“We are even worried who will be the next lead striker after Olunga exits the scene. Most of the upcoming strikers have not shown intent that they are finishers. Even looking at the margin of goals in KPL matches initially the score line was not high. In Kenya, we’ve so many midfielders, defenders and goalkeepers but for strikers we can name those we’ve had in the recent past. Every generation has come up with not more than five strikers. But I think this is something that can be taken care of especially if coaches concentrate on working on that area.”
The former AFC Leopards captain said there is need for local coaches and academies to change their tact in training with more focus on grooming the ‘on-demand’ strikers.
“I feel we have a shortage of strikers in the Kenyan football at the moment. With the few we’ve, I have realised that we are not giving them the right training. But most of the coaches just focus on the physical aspect of the game. I’ve personally experienced that with a lot of training that includes scoring practices they get better,” said Muyoti.
“I would urge coaches starting from the academies to clubs to try and nurture more strikers because this is what the market is looking for. We need to start specialising the players in terms of positions while they are still young.”
Asked about the difference between the current crop strikers and the past, Muyoti said: “Honestly, there is a big difference in terms of physicality; during our time most strikers were huge and showed a lot of presence in the game. They were not that skilled like the current strikers, but they were tough, strong, pacy, direct and very clinical. They were typical finishers. Unlike Rupia (Elvis), who is a direct player, most of the current strikers are more skilled and good at build-up play as opposed to being direct.”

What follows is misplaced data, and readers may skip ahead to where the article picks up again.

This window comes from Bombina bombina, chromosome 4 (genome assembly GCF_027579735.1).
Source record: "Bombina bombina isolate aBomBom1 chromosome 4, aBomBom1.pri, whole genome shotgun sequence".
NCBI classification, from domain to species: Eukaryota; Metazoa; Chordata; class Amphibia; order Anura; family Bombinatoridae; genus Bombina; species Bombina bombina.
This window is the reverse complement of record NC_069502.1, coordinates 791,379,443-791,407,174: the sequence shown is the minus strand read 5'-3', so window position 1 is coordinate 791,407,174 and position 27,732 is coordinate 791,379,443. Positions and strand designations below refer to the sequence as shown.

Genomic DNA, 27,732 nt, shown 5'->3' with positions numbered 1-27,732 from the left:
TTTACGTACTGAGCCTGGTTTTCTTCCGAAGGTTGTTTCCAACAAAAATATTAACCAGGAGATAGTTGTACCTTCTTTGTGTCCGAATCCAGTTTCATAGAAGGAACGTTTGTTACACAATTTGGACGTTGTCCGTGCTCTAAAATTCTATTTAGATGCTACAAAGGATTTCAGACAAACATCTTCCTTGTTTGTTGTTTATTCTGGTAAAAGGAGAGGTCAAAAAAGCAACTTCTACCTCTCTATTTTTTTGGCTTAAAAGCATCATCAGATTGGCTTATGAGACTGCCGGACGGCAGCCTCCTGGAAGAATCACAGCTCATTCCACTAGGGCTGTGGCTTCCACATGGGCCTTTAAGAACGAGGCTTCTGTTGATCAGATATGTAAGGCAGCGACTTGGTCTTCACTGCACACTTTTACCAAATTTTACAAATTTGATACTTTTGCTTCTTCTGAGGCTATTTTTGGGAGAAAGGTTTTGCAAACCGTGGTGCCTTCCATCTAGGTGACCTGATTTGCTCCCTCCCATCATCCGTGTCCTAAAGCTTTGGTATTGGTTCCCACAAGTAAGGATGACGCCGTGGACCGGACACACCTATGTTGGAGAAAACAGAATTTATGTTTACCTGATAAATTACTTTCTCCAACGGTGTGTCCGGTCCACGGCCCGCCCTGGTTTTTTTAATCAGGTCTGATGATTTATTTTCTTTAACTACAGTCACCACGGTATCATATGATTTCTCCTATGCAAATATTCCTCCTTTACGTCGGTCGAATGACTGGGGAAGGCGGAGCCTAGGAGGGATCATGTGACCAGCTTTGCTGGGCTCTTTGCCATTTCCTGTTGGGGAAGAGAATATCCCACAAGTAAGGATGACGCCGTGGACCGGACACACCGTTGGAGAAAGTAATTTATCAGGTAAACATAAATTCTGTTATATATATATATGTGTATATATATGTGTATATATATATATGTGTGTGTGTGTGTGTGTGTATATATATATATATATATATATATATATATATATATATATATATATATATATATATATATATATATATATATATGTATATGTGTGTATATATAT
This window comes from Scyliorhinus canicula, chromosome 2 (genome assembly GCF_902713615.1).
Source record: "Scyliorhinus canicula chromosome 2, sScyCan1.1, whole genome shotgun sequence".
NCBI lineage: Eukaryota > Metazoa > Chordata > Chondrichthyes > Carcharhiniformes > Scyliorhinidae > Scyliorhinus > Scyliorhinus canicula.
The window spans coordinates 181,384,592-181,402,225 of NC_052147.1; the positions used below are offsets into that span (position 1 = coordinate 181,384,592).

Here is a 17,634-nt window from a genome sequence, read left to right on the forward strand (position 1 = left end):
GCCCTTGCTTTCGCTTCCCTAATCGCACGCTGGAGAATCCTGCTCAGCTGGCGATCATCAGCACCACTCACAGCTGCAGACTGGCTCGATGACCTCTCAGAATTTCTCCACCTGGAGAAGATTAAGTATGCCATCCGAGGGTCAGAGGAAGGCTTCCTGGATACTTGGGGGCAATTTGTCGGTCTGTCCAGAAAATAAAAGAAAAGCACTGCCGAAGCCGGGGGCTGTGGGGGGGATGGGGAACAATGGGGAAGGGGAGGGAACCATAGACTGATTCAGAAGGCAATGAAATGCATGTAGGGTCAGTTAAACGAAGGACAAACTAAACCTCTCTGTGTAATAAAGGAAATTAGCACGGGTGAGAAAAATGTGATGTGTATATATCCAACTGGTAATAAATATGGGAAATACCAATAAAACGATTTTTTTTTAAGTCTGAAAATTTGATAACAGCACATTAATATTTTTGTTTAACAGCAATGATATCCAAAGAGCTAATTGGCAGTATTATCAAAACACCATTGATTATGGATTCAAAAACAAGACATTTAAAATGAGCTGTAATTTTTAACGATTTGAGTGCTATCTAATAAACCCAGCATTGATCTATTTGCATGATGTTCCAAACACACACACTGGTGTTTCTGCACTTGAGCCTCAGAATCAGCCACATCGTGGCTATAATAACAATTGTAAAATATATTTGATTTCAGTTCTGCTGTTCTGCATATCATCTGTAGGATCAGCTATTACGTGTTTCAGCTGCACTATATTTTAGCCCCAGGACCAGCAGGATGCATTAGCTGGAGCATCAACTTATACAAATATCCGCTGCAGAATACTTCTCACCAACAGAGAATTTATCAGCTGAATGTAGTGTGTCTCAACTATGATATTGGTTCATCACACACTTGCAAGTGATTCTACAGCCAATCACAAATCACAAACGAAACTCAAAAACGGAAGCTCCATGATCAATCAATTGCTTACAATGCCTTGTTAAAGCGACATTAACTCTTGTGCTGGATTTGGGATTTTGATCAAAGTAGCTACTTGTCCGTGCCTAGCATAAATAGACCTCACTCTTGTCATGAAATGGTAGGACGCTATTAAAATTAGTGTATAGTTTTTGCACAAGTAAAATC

Though former Harambee Stars captain Musa Otieno is encouraged by an upward spiral of players seeking for greener pastures abroad, he is concerned with the structures back home.
“We need to do a lot of homework; it took us 14 years to go to the Afcon finals in Tunisia then 15 years to Egypt. I honestly believe we have a lot of talent around. But for us to achieve this, we must have strong leagues and structures. We must frequently participate in all the big tournaments, be it for women or men,” said Otieno.
“The more players we have abroad the better for our football because one day we will need them. I’m happy with what is happening with the Harambee Starlets players. That experience from different leagues will be invaluable to our national teams soon. At least things are changing and we can now compete with the best in the continent without parking the bus like we did in the past.”